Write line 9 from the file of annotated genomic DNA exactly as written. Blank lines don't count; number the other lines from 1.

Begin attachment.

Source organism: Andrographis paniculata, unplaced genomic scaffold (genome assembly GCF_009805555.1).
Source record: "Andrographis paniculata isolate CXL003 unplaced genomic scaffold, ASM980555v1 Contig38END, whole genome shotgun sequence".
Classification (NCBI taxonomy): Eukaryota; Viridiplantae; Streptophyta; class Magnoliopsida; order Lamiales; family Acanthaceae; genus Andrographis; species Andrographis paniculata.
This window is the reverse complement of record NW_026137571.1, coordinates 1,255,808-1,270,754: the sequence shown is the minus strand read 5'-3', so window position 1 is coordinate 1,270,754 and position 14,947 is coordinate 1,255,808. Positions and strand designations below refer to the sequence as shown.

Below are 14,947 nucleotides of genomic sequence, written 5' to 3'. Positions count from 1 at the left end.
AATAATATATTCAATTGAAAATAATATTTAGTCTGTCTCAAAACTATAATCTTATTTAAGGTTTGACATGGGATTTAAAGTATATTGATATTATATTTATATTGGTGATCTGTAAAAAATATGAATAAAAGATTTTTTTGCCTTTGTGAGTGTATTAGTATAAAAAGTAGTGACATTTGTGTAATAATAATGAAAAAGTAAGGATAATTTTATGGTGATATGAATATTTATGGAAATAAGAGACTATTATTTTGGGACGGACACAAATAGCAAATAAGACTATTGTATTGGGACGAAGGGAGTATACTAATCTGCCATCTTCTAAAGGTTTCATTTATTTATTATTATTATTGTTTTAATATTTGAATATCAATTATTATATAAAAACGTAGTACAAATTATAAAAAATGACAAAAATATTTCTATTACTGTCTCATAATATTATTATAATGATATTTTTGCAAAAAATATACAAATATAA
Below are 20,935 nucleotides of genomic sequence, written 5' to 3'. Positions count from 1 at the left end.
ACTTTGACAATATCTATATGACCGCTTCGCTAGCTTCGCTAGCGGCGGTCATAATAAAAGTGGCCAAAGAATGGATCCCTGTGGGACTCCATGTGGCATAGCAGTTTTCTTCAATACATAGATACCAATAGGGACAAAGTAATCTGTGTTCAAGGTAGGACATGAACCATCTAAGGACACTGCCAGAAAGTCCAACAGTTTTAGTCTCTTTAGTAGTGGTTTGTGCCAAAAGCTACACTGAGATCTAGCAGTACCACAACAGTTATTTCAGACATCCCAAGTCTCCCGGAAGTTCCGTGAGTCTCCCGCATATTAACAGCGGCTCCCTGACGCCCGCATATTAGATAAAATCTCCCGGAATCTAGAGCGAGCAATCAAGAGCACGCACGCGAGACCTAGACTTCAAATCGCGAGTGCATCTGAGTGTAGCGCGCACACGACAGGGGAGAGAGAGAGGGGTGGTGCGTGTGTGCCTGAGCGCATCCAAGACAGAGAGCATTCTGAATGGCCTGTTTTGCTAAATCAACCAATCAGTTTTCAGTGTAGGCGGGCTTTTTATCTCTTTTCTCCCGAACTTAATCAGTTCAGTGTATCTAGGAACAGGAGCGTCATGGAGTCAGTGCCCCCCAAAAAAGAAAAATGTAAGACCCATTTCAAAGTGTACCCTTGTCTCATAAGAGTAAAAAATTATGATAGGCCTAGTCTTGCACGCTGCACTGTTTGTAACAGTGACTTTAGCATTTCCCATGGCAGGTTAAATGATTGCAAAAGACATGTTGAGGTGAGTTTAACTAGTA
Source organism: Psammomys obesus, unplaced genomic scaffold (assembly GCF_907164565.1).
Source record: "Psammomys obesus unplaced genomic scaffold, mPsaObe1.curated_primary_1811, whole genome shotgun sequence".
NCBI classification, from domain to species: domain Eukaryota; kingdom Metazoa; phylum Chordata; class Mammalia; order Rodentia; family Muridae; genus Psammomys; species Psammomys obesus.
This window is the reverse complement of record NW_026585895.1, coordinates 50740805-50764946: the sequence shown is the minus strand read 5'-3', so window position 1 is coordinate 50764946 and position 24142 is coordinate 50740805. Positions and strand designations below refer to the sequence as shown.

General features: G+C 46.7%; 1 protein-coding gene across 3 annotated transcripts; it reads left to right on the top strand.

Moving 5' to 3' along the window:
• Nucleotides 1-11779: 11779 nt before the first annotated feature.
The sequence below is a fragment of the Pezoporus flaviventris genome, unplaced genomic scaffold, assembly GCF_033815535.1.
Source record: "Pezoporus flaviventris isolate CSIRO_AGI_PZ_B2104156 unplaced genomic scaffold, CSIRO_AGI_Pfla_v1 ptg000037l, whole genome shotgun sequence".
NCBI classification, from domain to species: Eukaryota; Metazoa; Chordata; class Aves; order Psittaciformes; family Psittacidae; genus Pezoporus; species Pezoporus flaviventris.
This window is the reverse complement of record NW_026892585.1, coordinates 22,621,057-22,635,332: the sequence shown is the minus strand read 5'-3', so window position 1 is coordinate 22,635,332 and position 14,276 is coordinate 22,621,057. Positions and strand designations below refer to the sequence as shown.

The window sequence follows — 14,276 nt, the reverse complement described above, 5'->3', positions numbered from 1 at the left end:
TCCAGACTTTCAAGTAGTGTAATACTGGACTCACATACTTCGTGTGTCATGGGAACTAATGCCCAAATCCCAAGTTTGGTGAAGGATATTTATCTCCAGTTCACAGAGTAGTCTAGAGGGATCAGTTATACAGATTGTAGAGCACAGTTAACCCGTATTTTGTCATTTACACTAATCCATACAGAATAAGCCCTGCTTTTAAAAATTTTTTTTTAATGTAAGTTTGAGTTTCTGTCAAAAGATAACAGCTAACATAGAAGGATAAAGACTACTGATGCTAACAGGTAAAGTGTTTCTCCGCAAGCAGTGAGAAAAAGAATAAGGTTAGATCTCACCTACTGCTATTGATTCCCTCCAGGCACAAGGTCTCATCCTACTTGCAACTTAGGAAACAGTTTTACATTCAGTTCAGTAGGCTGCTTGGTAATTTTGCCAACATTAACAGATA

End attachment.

Source organism: Psammomys obesus, unplaced genomic scaffold (assembly GCF_907164565.1).